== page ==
Audrey Hepburn and Jeremy Brett in the 1964 Warner Bros. production My Fair Lady
gelatin silver publicity still
signed in black felt pen by Audrey Hepburn and in red felt pen by Jeremy Brett (recto)
sheet: 8 x 10 in. (20.5 x 25.5 cm.)

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Lot Essay

Jeremy Brett played the besotted Freddie Eynsford-Hill in My Fair Lady.

Eliza Doolittle was the most coveted role in a decade, and Audrey was desperate to have it, telling a reporter years earlier I'd do anything to play Eliza Doolittle in My Fair Lady. Agent Kurt Frings gave her the news over the telephone You've got My Fair Lady! Hepburn told Modern Screen magazine how she dragged her mother out of the shower in her haste to share the exciting news. Based on George Bernard Shaw's Pygmalion, Alan Jay Lerner and Frederick Loewe's musical adaptation opened on Broadway in 1956 with Julie Andrews as Eliza and Rex Harrison as Professor Henry Higgins, becoming one of the biggest hits in Broadway history and running for over six years. Warner Bros. won the screen rights for an unprecedented $5 million. It would be Jack Warner's swansong, with the largest production budget ever at that time.

Fans of the Broadway show clamoured for Julie Andrews to be cast in the lead, but she was an unknown in Hollywood and Warner wanted big name movie stars that would be known all over the world - he wanted Audrey Hepburn. Hepburn too felt that the role was Julie's, and was reticent at first, but when she saw that Warner would only offer the role to another star if she turned it down, she swiftly accepted, telling Barbara Walters years later I thought I was entitled to do it as much as the third girl. According to Andrews, Hepburn would say to her in later years You should have done My Fair Lady, Julie — but I didn't have the guts to turn it down. Many in the industry were outraged at Andrews being overlooked, so much so that Warner publicly justified his casting decision, stating With all her charm and ability, Julie Andrews is just a Broadway name... In my business, I have to know who brings people and their money to a theatre box-office. Cary Grant, Warner's first choice to play Higgins, responded There is only one man who could play this and that's Rex - so the part went to Harrison. Warner already had his big name to guarantee the success of the picture.

After weeks of rehearsals, lessons and fittings, filming began on the elaborate production in August, Audrey enduring hours in make up each day to be transformed into the grubby Covent Garden flower girl. No one had ever seen such dedication. From day one, Audrey had been determined to make it a success, announcing to Beaton and director George Cukor This picture is one we must all remember. Wonderful talents, everyone right, everyone happy. It's the high spot, let's enjoy it!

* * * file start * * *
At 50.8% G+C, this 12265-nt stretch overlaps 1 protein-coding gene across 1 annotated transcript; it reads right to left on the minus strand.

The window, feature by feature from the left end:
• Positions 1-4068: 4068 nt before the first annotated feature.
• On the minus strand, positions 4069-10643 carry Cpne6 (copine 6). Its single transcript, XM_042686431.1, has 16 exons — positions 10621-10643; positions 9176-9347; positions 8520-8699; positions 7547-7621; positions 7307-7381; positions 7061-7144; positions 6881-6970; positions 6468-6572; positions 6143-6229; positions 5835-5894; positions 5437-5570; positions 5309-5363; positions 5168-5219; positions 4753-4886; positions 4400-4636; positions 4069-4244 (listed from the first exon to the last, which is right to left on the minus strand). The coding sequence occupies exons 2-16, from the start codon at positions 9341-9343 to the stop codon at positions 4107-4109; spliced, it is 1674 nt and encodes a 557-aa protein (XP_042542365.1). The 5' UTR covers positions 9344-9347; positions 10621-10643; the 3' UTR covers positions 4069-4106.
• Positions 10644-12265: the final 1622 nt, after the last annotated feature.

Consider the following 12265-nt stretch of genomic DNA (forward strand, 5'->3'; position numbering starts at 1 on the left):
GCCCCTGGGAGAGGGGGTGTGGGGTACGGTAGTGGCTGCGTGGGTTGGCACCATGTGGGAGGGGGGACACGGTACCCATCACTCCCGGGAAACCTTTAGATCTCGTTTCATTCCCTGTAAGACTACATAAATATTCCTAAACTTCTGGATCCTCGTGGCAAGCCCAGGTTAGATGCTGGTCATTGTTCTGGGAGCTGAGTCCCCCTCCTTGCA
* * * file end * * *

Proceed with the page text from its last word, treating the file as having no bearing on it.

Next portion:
In taking on the role of Eliza, Audrey had been determined to perform all her own songs, having previously exemplified her talents in Funny Face and Breakfast At Tiffany's. However, Audrey became nervously aware of circulating rumours that she would be dubbed. Music director André Previn later noted to biographer Barry Paris Audrey's voice was perfectly adequate for a living room... But this was the movie to end all movies, with six giant surround speakers. Even so, I was of the opinion that if you had bought Audrey Hepburn to play it, so she didn't sing so hot - it wasn't such a crime. But you can imagine how Lerner and Loewe felt... Marni Nixon was brought in to dub Audrey's vocals. Previn recalled that Audrey was ...very hurt because she felt that if she had taken Julie Andrews place and then couldn't sing, it would reflect very badly on her. He tried to cut in her vocals as much as he could, revealing I used more than they were aware of at the time. But I couldn't get away with too much. The press soon found out that Audrey had been dubbed in the part and drummed up a scandal before the film had even been released, suggesting it added insult to the injury of depriving Andrews of her rightful role.

Despite the dubbing controversy, My Fair Lady was hailed as a great success on its release in October 1964 and Audrey’s performance a triumph. Even devotees of the original stage production were delighted, The New Yorker praising her Utterly different though no less captivating Eliza. Yet when the Academy Award nominations were announced in February 1965, My Fair Lady swept the board in every possible category except best actress, while ironically the snubbed Julie Andrews was nominated for her performance in Mary Poppins. A scandal erupted in the media - Variety bluntly explained: Hepburn did the acting, but Marni Nixon subbed for her in the singing department and that’s what undoubtedly led to her erasure. Many in the industry, including Jack Warner, were outraged over the Academy’s decision, however a disappointed Audrey was gracious as always, agreeing to make the Best Actor announcement at the ceremony, beaming with pleasure as she announced her co-star Rex Harrison as the winner. Harrison gallantly suggested he should divide the statue in half and thanked both his fair ladies.
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